There is a little known quirk in the publishing industry. Because stores can return books to the publisher within ninety (90) days for full credit, they don’t want to pay the publisher for ninety (90) days. So they don’t. In the meantime, we were selling more and more copies of our little book and were starting to hear anecdotes of people actually reading it, and in rare instances, enjoying it. So Stan kept selling, and I kept making payments on my credit card (Janet was teaching aerobics and I was slinging pizzas at Dominoes). When the glorious day came to be paid what our little company was due, the company for whom Stan worked full-time, and who was officially distributing the book, decided we could wait a little longer. Now, Stan and I were good friends, so things became a mite awkward, but we continued on, figuring the payday would come soon enough. And, as I recall, it did—in part. And eventually Stan and I both began to penetrate the fact that the big company he worked for was doing no better than the little company we were now giving life support to. Just as we weren’t getting paid by them, they weren’t getting paid by the stores. Or so they claimed. So, in one of the more difficult decisions of my life, I pulled the book from that company and gave it to you know who—the former owner of Randall Book who had rejected the novel, after having first paid an advance for it. Things were getting confusing.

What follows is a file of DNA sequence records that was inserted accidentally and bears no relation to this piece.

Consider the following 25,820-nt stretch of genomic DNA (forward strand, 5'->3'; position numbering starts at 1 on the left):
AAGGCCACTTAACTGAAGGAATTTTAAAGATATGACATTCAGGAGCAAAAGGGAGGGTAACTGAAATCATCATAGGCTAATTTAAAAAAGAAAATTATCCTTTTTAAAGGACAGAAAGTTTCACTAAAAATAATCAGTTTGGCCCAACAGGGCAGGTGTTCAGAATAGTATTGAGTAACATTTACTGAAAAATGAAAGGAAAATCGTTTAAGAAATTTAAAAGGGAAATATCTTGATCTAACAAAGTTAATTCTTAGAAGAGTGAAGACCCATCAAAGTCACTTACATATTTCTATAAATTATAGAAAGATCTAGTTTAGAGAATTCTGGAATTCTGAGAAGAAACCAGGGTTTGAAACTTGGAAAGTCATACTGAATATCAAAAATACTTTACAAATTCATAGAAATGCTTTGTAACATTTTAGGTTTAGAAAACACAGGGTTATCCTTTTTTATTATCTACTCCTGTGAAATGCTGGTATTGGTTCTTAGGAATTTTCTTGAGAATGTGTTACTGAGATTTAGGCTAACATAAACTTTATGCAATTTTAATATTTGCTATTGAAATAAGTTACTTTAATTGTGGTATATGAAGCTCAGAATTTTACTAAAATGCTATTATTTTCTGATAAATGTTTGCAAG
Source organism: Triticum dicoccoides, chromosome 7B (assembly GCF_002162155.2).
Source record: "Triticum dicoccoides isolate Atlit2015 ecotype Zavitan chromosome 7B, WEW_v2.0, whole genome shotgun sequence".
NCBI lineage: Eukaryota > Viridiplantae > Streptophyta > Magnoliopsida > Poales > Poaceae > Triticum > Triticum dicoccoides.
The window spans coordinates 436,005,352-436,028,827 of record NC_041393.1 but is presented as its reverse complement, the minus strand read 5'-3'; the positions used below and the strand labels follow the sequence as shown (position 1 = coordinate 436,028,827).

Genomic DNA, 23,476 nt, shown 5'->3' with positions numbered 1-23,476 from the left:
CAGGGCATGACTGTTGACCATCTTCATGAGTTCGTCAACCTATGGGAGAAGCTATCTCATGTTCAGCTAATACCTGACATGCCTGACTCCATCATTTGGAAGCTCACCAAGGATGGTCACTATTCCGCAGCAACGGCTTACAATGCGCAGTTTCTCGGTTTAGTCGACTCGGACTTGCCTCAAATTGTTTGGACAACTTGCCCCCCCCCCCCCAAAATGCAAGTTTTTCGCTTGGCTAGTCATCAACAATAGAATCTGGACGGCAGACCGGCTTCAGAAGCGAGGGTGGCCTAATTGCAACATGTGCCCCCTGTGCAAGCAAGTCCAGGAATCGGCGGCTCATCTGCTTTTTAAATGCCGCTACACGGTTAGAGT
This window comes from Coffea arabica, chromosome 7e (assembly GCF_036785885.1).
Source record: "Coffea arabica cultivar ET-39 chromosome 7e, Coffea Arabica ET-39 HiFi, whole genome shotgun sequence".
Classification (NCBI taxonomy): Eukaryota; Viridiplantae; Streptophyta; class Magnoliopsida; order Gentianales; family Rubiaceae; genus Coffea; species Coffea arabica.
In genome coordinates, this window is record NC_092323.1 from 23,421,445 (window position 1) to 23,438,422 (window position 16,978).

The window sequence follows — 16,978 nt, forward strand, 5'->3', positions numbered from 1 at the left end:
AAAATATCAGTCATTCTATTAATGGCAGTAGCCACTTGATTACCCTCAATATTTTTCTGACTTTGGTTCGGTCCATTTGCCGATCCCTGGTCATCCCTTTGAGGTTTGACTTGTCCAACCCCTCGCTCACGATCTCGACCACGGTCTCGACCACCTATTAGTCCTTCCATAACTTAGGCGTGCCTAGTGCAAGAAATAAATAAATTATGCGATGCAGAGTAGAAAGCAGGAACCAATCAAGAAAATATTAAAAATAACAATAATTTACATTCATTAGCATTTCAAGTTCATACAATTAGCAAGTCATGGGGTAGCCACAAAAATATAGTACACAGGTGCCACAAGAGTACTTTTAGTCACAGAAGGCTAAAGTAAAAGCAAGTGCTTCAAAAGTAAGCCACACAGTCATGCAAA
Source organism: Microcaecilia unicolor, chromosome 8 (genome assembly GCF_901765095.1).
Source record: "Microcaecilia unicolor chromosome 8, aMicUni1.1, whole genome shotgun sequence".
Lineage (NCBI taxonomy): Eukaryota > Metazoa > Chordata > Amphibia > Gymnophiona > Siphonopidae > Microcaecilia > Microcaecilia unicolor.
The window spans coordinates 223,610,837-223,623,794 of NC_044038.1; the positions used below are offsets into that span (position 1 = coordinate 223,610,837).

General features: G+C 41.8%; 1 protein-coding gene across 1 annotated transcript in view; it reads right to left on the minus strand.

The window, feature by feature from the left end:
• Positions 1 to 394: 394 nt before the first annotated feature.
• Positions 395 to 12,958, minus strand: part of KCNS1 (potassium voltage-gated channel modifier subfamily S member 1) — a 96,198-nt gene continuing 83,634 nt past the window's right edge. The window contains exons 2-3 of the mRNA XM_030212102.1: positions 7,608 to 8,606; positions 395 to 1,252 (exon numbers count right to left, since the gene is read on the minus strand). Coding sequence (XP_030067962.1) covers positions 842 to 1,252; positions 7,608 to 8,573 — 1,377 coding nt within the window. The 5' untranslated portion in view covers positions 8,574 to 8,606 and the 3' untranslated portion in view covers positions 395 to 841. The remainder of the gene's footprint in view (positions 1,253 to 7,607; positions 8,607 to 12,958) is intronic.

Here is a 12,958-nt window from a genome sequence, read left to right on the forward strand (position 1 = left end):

Now, one of the great lessons this man had learned from his earlier bankruptcy was to keep costs down. At all costs. In all conditions. No matter what. And as a result he was able to pay his bills. It was a refreshing concept. About two weeks after he got the book, he called me:
“Hello, Curtis?”


“You know that book you asked me to distribute for you?”

“Oh, yes, the one you paid me for in advance.”

“Mmm, maybe I made a mistake. The fact is, we just got an order for twelve hundred more copies, from a single account.”

“Wow. That seems like a lot.”

“It is. Like I said, maybe I made a mistake.”

“You mean you should have published it?”

He was silent for a long moment. “Well, anyway, don’t expect your payment for ninety (90) days—you know how these things work.”

I was beginning to learn.

We hung up on good terms, for at least the next ninety days, whereupon he paid his bill—yes, a very refreshing concept—and he continued to pay his bill every thirty (30) days thereafter (an even more refreshing concept). In a few months Janet and I had paid off our credit card, and over the next year or so had made enough money to enable us to move back to Utah, where we bought a house. (The Invisible Saint eventually sold its first printing.) Of course, we had to go back to Utah so I could go back to school again. Which was the last time I did so, which was when I was put on academic probation, which motivated me to actually finish the darn thing. (Things had now been reversed: Instead of quitting school when I got a book published, I now went back to school, and stayed there until the eternal thing was done.)

I wasn’t the only one who changed companies. A successful investor wanted to start a new LDS publishing company, for some reason, and he hired Stan to manage it. That was the wisest decision he could have made, because Stan had also learned to keep costs down at all costs. In all conditions. No matter what. Plus, he was extremely talented. Plus, he still liked me. The new company was called Aspen Books.